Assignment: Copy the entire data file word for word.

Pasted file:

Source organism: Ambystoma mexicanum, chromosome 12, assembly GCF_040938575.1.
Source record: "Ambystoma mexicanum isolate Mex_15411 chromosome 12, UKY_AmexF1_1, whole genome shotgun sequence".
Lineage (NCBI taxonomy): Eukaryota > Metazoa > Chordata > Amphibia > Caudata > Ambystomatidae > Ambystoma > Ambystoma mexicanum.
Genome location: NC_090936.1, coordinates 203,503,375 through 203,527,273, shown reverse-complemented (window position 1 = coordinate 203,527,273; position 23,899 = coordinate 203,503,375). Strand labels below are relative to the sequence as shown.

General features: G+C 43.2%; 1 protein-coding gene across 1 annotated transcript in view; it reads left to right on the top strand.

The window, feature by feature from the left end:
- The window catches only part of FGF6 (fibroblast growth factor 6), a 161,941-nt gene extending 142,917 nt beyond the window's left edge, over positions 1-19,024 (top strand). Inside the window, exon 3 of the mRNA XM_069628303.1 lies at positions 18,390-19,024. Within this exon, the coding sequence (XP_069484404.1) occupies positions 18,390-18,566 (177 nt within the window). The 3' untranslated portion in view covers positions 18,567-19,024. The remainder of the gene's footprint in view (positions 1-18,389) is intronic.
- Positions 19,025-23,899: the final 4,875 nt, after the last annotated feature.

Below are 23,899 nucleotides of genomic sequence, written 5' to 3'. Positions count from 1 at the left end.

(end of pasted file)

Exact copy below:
Source organism: Ambystoma mexicanum, chromosome 12, assembly GCF_040938575.1.
Source record: "Ambystoma mexicanum isolate Mex_15411 chromosome 12, UKY_AmexF1_1, whole genome shotgun sequence".
Lineage (NCBI taxonomy): Eukaryota > Metazoa > Chordata > Amphibia > Caudata > Ambystomatidae > Ambystoma > Ambystoma mexicanum.
Genome location: NC_090936.1, coordinates 203,503,375 through 203,527,273, shown reverse-complemented (window position 1 = coordinate 203,527,273; position 23,899 = coordinate 203,503,375). Strand labels below are relative to the sequence as shown.

General features: G+C 43.2%; 1 protein-coding gene across 1 annotated transcript in view; it reads left to right on the top strand.

The window, feature by feature from the left end:
- The window catches only part of FGF6 (fibroblast growth factor 6), a 161,941-nt gene extending 142,917 nt beyond the window's left edge, over positions 1-19,024 (top strand). Inside the window, exon 3 of the mRNA XM_069628303.1 lies at positions 18,390-19,024. Within this exon, the coding sequence (XP_069484404.1) occupies positions 18,390-18,566 (177 nt within the window). The 3' untranslated portion in view covers positions 18,567-19,024. The remainder of the gene's footprint in view (positions 1-18,389) is intronic.
- Positions 19,025-23,899: the final 4,875 nt, after the last annotated feature.

Below are 23,899 nucleotides of genomic sequence, written 5' to 3'. Positions count from 1 at the left end.